Between your outer ear and middle ear is a thin membrane called the tympanic membrane, or eardrum. Its role is to transmit sound from the outer ear, the portion you see, to the middle ear. When sound waves move into the ear from the outside, it causes the eardrum to vibrate. These vibrations are picked up by bones in the middle ear and a sequence of events begins that carries sound information to the brain to be interpreted.
The eardrum plays an important role in sound transmission. Despite being thin, the tympanic membrane is tough and flexible but not immune to damage. In some situations, the eardrum can tear or rupture. With a significant rupture or tear, hearing is reduced. Plus, the risk for a middle ear infection increases since the membrane also helps keep bacteria out of the middle ear.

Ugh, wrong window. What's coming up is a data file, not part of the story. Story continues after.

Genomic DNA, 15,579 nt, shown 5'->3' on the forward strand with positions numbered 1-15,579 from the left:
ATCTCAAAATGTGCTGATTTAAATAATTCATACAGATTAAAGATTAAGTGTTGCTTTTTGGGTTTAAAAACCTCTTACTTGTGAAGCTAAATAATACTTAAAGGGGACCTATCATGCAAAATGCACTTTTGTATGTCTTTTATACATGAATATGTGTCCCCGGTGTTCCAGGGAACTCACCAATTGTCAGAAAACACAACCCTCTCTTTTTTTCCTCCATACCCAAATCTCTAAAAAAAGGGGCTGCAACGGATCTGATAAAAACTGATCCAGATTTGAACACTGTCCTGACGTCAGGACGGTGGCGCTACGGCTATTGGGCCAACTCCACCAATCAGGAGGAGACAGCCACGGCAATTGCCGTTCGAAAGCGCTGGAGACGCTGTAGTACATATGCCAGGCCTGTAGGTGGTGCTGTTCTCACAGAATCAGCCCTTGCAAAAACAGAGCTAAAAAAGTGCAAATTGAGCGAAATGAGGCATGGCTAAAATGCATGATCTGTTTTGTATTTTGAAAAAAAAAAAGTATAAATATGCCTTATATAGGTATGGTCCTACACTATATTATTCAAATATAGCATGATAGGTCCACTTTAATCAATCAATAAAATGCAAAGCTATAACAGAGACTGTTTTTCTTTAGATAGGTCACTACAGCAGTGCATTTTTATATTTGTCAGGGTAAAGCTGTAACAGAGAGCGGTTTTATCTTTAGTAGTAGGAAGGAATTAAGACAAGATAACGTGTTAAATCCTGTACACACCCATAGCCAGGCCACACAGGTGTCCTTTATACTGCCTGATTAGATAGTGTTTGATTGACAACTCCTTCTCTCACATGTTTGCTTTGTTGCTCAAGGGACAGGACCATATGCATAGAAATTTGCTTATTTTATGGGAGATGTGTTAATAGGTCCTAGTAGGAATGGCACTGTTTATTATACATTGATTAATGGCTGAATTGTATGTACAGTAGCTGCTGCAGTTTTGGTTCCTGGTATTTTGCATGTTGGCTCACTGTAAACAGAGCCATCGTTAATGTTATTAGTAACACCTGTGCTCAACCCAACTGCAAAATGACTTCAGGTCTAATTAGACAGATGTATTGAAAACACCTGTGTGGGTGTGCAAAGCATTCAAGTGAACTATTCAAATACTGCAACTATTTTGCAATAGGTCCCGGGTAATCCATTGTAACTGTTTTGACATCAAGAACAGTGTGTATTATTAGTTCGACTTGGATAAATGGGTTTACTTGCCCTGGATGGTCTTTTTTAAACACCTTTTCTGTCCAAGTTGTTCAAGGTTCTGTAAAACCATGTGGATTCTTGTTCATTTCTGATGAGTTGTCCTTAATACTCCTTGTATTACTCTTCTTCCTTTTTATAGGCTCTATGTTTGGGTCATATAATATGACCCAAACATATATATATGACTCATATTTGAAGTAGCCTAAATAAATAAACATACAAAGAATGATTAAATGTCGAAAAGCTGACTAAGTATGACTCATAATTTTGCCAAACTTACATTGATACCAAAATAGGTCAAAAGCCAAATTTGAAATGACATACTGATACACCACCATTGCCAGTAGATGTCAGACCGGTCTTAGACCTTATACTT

One of the most common ways eardrums rupture is due to trauma. For example, people sometimes rupture this thin membrane when they stick something into their ear to clean it. Infections can also weaken the eardrum and increase the risk of a tear or rupture. Another time an eardrum can rupture is with sudden changes in pressure, as when descending quickly in altitude in a plane or scuba diving.
You might wonder whether loud noises can rupture an eardrum. A sudden very loud noise can cause an eardrum to tear or rupture. The noise intensity to rupture an eardrum would have to be very loud, usually 165 decibels or more. This would correspond to the sound intensity of a gunshot at close range, fireworks or extremely loud music. Although the eardrum will heal, damage to the inner ear is often permanent. Some people who suffer inner ear damage due to sudden, intense noise exposure also suffer from ongoing tinnitus or ringing of the ears.
Protect your ears when you might be exposed to loud noises – it could save your hearing.